I presume you are talking about tax year 2019, which is the same as calendar year 2019.
If she was in the US for 7 months of 2019, she could be considered a resident (from a tax law standpoint) through the substantial presence test. You may want to look up IRS publication 519 for more details.
If that is the case, and if her income for 2019 was less than $4200, and if you paid for more than half of her total support for the year, she can be your dependent.
There could be complications if she is married, and her husband does not meet some of these requirements.
You will be considered a United States resident for tax purposes if you meet the substantial presence test for the calendar year. To meet this test, you must be physically present in the United States (U.S.) on at least:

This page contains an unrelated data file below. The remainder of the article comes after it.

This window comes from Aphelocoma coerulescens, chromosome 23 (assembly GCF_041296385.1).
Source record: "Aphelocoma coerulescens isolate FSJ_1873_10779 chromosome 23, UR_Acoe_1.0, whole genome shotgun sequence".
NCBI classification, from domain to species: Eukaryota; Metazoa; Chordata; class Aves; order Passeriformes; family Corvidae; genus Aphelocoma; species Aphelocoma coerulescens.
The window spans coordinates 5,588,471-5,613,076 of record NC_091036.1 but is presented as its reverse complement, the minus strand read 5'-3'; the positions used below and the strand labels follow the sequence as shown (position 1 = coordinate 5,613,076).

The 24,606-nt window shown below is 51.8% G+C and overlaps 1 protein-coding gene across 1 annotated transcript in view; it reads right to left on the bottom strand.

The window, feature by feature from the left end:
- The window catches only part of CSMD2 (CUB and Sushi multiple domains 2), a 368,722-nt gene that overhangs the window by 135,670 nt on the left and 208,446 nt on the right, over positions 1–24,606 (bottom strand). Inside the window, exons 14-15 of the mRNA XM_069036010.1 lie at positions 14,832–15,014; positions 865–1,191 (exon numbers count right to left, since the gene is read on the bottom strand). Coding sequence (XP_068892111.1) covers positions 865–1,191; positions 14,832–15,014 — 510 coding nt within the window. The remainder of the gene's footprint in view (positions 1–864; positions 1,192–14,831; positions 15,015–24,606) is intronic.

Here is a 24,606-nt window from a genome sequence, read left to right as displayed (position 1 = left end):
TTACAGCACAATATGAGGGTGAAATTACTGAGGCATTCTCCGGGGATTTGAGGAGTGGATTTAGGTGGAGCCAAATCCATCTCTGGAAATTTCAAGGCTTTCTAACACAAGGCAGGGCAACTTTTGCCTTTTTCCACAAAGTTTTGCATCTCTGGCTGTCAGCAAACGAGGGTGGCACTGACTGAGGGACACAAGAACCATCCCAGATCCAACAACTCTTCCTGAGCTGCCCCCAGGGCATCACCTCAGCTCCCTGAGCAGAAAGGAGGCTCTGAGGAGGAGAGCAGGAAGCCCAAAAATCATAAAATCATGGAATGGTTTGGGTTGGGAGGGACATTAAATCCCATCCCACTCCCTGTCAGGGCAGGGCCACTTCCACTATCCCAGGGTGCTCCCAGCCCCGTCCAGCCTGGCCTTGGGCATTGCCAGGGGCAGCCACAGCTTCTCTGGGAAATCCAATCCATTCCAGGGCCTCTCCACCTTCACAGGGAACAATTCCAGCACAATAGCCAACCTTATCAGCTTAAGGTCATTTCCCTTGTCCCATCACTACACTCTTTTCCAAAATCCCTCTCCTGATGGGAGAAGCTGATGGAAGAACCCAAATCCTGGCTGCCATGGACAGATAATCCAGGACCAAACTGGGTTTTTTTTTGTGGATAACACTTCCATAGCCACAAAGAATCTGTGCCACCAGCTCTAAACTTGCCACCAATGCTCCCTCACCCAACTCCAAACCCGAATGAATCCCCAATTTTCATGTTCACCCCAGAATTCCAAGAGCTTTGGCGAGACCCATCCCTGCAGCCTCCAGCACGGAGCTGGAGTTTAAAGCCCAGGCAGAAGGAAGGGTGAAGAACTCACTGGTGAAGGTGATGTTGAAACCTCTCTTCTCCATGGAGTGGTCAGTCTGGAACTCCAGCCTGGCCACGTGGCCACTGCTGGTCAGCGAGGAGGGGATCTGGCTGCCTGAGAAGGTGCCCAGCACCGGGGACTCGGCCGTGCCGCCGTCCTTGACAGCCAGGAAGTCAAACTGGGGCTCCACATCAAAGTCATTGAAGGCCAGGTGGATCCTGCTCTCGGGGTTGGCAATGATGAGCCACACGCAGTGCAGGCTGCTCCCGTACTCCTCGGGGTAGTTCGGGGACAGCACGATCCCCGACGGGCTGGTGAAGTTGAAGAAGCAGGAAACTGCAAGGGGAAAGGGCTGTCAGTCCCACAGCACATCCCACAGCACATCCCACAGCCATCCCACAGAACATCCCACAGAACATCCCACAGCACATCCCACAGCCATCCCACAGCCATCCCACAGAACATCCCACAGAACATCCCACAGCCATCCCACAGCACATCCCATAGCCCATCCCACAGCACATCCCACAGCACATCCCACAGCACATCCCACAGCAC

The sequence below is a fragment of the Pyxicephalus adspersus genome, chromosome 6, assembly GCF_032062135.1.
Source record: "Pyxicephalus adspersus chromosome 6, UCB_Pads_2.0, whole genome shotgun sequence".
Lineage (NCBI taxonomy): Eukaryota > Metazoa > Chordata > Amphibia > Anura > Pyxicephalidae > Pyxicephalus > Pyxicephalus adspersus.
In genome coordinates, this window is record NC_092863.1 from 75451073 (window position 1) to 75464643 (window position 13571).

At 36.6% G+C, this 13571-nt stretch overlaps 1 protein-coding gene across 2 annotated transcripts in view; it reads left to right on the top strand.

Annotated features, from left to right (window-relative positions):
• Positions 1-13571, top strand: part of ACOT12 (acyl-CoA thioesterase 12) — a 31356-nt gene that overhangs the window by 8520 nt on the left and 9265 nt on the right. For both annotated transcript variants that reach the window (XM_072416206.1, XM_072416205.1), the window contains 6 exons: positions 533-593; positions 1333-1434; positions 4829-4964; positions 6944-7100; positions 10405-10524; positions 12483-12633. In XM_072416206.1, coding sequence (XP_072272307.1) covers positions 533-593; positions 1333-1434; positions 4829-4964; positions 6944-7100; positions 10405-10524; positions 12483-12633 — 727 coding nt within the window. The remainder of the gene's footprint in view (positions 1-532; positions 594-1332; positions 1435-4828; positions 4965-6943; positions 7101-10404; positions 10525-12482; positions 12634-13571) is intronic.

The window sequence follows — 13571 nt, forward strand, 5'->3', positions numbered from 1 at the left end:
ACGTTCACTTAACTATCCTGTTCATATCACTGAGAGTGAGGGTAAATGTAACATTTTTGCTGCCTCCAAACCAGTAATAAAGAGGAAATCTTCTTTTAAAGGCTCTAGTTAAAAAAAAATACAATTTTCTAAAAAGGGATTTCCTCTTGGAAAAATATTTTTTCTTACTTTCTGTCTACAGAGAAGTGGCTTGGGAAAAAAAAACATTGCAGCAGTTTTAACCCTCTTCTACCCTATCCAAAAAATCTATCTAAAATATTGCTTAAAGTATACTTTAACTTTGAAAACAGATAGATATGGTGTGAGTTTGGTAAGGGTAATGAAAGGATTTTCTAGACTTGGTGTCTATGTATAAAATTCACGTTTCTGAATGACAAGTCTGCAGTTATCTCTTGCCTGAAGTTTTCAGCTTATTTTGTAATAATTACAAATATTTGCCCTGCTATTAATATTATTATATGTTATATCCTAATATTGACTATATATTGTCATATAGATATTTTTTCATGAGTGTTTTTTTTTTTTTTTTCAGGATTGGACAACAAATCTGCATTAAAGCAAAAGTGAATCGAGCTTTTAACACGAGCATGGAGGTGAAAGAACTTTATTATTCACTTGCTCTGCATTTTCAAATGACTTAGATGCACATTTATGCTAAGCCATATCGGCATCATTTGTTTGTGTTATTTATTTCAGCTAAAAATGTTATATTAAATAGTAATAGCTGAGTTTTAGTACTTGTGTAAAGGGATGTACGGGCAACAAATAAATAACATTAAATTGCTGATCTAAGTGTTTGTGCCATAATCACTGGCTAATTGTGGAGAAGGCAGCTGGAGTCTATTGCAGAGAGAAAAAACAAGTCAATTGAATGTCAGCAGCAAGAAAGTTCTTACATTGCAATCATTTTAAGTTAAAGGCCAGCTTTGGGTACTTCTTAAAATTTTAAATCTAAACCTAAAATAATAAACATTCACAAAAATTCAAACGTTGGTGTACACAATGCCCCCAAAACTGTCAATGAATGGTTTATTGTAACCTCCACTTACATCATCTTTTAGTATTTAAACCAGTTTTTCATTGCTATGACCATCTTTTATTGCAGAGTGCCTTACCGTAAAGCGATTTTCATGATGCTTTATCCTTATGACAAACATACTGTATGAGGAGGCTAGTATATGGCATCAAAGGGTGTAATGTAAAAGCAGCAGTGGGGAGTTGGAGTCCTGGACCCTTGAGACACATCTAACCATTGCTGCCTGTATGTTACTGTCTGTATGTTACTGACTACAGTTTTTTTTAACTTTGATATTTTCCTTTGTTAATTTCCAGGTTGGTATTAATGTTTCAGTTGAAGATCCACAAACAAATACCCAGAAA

- 31 days during the current year, and
- 183 days during the 3-year period that includes the current year and the 2 years immediately before that, counting:
- All the days you were present in the current year, and
- 1/3 of the days you were present in the first year before the current year, and
- 1/6 of the days you were present in the second year before the current year.
You were physically present in the U.S. on 120 days in each of the years 2012, 2013, and 2014. To determine if you meet the substantial presence test for 2014, count the full 120 days of presence in 2014, 40 days in 2013 (1/3 of 120), and 20 days in 2012 (1/6 of 120). Since the total for the 3-year period is 180 days, you are not considered a resident under the substantial presence test for 2014.